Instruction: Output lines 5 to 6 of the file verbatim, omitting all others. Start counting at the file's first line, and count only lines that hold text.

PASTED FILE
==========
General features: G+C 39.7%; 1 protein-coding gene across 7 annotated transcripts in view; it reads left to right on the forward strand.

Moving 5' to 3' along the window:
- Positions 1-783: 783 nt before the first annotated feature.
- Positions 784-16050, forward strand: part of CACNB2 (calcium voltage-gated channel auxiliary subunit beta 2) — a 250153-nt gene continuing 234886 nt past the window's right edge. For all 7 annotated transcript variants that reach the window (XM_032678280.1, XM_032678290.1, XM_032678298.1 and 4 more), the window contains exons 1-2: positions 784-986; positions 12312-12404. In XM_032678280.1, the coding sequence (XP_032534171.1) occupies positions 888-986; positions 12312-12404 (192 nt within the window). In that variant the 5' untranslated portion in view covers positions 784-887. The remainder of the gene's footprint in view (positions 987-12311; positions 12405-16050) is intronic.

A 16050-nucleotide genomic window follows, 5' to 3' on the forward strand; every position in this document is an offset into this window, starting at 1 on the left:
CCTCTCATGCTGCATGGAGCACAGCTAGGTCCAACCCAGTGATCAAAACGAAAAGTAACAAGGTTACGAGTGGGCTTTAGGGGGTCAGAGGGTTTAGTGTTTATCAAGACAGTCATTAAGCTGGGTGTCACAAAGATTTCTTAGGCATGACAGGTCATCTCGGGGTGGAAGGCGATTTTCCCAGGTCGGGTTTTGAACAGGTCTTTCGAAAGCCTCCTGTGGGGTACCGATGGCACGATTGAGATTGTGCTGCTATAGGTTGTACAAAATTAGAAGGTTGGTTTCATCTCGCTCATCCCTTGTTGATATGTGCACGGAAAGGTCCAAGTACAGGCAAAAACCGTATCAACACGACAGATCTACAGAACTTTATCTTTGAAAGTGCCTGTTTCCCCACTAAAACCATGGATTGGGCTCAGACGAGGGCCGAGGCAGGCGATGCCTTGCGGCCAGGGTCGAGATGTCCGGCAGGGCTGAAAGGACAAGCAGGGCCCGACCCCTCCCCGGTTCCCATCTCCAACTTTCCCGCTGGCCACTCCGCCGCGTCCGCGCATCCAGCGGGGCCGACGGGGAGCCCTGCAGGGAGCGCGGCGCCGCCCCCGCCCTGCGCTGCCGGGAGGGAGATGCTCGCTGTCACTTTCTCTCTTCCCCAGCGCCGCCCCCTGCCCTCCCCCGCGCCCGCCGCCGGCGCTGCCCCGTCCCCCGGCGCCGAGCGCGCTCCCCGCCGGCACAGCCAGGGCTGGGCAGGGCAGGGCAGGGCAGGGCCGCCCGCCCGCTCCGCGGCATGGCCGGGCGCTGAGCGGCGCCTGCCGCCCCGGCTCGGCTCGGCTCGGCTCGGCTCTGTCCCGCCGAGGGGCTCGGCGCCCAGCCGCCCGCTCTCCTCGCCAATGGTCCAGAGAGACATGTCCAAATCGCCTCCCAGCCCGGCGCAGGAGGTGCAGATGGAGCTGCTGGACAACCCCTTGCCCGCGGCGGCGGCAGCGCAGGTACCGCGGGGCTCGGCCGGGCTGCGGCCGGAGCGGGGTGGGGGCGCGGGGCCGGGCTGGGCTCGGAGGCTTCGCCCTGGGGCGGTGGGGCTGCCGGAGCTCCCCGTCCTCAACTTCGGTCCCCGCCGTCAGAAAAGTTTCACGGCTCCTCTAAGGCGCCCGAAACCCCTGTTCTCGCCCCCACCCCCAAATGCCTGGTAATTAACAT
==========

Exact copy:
A 16050-nucleotide genomic window follows, 5' to 3' on the forward strand; every position in this document is an offset into this window, starting at 1 on the left:
CCTCTCATGCTGCATGGAGCACAGCTAGGTCCAACCCAGTGATCAAAACGAAAAGTAACAAGGTTACGAGTGGGCTTTAGGGGGTCAGAGGGTTTAGTGTTTATCAAGACAGTCATTAAGCTGGGTGTCACAAAGATTTCTTAGGCATGACAGGTCATCTCGGGGTGGAAGGCGATTTTCCCAGGTCGGGTTTTGAACAGGTCTTTCGAAAGCCTCCTGTGGGGTACCGATGGCACGATTGAGATTGTGCTGCTATAGGTTGTACAAAATTAGAAGGTTGGTTTCATCTCGCTCATCCCTTGTTGATATGTGCACGGAAAGGTCCAAGTACAGGCAAAAACCGTATCAACACGACAGATCTACAGAACTTTATCTTTGAAAGTGCCTGTTTCCCCACTAAAACCATGGATTGGGCTCAGACGAGGGCCGAGGCAGGCGATGCCTTGCGGCCAGGGTCGAGATGTCCGGCAGGGCTGAAAGGACAAGCAGGGCCCGACCCCTCCCCGGTTCCCATCTCCAACTTTCCCGCTGGCCACTCCGCCGCGTCCGCGCATCCAGCGGGGCCGACGGGGAGCCCTGCAGGGAGCGCGGCGCCGCCCCCGCCCTGCGCTGCCGGGAGGGAGATGCTCGCTGTCACTTTCTCTCTTCCCCAGCGCCGCCCCCTGCCCTCCCCCGCGCCCGCCGCCGGCGCTGCCCCGTCCCCCGGCGCCGAGCGCGCTCCCCGCCGGCACAGCCAGGGCTGGGCAGGGCAGGGCAGGGCAGGGCCGCCCGCCCGCTCCGCGGCATGGCCGGGCGCTGAGCGGCGCCTGCCGCCCCGGCTCGGCTCGGCTCGGCTCGGCTCTGTCCCGCCGAGGGGCTCGGCGCCCAGCCGCCCGCTCTCCTCGCCAATGGTCCAGAGAGACATGTCCAAATCGCCTCCCAGCCCGGCGCAGGAGGTGCAGATGGAGCTGCTGGACAACCCCTTGCCCGCGGCGGCGGCAGCGCAGGTACCGCGGGGCTCGGCCGGGCTGCGGCCGGAGCGGGGTGGGGGCGCGGGGCCGGGCTGGGCTCGGAGGCTTCGCCCTGGGGCGGTGGGGCTGCCGGAGCTCCCCGTCCTCAACTTCGGTCCCCGCCGTCAGAAAAGTTTCACGGCTCCTCTAAGGCGCCCGAAACCCCTGTTCTCGCCCCCACCCCCAAATGCCTGGTAATTAACAT